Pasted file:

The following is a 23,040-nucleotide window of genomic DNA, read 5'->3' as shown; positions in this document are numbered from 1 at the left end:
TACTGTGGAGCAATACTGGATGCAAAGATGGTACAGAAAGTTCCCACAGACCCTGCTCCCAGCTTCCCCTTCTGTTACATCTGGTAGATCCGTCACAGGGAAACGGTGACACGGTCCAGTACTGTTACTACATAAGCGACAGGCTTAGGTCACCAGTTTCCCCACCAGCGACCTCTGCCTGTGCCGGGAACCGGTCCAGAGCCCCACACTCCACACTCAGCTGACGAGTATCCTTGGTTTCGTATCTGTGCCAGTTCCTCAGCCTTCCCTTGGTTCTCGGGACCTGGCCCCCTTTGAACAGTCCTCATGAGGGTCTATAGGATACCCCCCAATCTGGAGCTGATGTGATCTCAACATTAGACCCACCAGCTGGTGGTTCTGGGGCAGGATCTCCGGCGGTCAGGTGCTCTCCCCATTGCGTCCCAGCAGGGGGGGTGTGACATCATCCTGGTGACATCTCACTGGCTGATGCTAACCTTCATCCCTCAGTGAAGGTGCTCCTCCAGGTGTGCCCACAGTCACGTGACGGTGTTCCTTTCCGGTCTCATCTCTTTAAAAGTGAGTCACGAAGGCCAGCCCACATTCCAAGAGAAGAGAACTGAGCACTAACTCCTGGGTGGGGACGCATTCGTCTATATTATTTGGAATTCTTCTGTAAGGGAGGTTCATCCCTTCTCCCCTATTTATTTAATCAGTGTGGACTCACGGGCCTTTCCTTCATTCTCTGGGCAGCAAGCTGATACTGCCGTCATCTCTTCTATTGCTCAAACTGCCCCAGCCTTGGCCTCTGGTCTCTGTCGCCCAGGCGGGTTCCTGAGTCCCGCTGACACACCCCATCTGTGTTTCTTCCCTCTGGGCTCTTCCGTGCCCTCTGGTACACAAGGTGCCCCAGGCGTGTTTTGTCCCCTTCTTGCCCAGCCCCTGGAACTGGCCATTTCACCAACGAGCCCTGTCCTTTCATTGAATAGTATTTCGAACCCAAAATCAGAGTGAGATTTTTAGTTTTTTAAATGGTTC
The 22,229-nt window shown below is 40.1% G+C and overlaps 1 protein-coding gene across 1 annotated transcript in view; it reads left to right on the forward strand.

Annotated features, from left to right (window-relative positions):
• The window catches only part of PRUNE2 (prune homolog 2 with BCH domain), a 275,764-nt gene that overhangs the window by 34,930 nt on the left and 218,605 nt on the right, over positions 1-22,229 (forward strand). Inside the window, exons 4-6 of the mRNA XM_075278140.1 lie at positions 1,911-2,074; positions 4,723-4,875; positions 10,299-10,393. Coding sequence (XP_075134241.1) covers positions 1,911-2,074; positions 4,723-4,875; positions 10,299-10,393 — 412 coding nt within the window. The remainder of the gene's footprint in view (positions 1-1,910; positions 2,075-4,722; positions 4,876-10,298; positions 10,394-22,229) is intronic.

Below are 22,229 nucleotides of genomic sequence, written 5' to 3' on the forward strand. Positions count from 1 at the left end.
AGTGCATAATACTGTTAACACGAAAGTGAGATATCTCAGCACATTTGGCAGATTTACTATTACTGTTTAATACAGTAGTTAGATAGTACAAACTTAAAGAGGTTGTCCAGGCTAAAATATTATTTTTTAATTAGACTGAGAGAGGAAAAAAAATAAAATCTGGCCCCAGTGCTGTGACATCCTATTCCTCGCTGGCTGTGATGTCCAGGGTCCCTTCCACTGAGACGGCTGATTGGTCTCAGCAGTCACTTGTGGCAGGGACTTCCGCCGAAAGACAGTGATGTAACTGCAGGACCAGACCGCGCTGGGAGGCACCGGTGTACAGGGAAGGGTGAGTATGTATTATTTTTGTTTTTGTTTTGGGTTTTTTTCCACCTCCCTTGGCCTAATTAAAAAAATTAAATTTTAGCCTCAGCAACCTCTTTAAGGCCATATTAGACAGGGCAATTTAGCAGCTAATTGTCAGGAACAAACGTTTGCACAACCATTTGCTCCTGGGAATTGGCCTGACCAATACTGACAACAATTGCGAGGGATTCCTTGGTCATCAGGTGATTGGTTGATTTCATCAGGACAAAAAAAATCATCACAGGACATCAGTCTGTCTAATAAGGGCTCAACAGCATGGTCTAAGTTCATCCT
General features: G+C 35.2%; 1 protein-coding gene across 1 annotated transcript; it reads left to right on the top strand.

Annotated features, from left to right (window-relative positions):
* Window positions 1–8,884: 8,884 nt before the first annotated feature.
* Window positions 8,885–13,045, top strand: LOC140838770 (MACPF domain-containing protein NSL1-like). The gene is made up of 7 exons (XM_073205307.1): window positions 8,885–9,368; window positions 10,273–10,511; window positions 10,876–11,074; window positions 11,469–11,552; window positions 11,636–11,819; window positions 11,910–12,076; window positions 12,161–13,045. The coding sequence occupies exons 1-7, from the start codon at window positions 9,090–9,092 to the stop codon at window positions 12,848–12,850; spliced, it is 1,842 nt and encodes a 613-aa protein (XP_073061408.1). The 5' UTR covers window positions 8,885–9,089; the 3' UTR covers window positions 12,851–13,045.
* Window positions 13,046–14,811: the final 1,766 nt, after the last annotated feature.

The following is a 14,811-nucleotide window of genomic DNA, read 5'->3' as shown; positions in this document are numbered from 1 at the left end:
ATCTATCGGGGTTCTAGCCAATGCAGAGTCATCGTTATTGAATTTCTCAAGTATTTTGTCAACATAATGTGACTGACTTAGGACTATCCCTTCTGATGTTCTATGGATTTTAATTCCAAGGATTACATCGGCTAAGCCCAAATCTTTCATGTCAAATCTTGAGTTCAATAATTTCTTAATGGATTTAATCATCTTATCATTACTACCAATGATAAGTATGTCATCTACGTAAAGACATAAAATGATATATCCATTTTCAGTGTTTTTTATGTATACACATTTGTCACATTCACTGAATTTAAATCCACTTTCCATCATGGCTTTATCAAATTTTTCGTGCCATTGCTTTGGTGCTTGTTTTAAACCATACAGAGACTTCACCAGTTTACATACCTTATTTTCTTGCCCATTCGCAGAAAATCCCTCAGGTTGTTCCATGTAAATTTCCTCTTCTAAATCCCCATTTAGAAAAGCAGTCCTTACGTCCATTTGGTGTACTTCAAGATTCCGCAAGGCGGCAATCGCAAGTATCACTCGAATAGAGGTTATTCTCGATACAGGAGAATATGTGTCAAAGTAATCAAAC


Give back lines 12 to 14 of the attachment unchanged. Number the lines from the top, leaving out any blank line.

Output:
* Window positions 13,046–14,811: the final 1,766 nt, after the last annotated feature.

The following is a 14,811-nucleotide window of genomic DNA, read 5'->3' as shown; positions in this document are numbered from 1 at the left end:
ATCTATCGGGGTTCTAGCCAATGCAGAGTCATCGTTATTGAATTTCTCAAGTATTTTGTCAACATAATGTGACTGACTTAGGACTATCCCTTCTGATGTTCTATGGATTTTAATTCCAAGGATTACATCGGCTAAGCCCAAATCTTTCATGTCAAATCTTGAGTTCAATAATTTCTTAATGGATTTAATCATCTTATCATTACTACCAATGATAAGTATGTCATCTACGTAAAGACATAAAATGATATATCCATTTTCAGTGTTTTTTATGTATACACATTTGTCACATTCACTGAATTTAAATCCACTTTCCATCATGGCTTTATCAAATTTTTCGTGCCATTGCTTTGGTGCTTGTTTTAAACCATACAGAGACTTCACCAGTTTACATACCTTATTTTCTTGCCCATTCGCAGAAAATCCCTCAGGTTGTTCCATGTAAATTTCCTCTTCTAAATCCCCATTTAGAAAAGCAGTCCTTACGTCCATTTGGTGTACTTCAAGATTCCGCAAGGCGGCAATCGCAAGTATCACTCGAATAGAGGTTATTCTCGATACAGGAGAATATGTGTCAAAGTAATCAAAC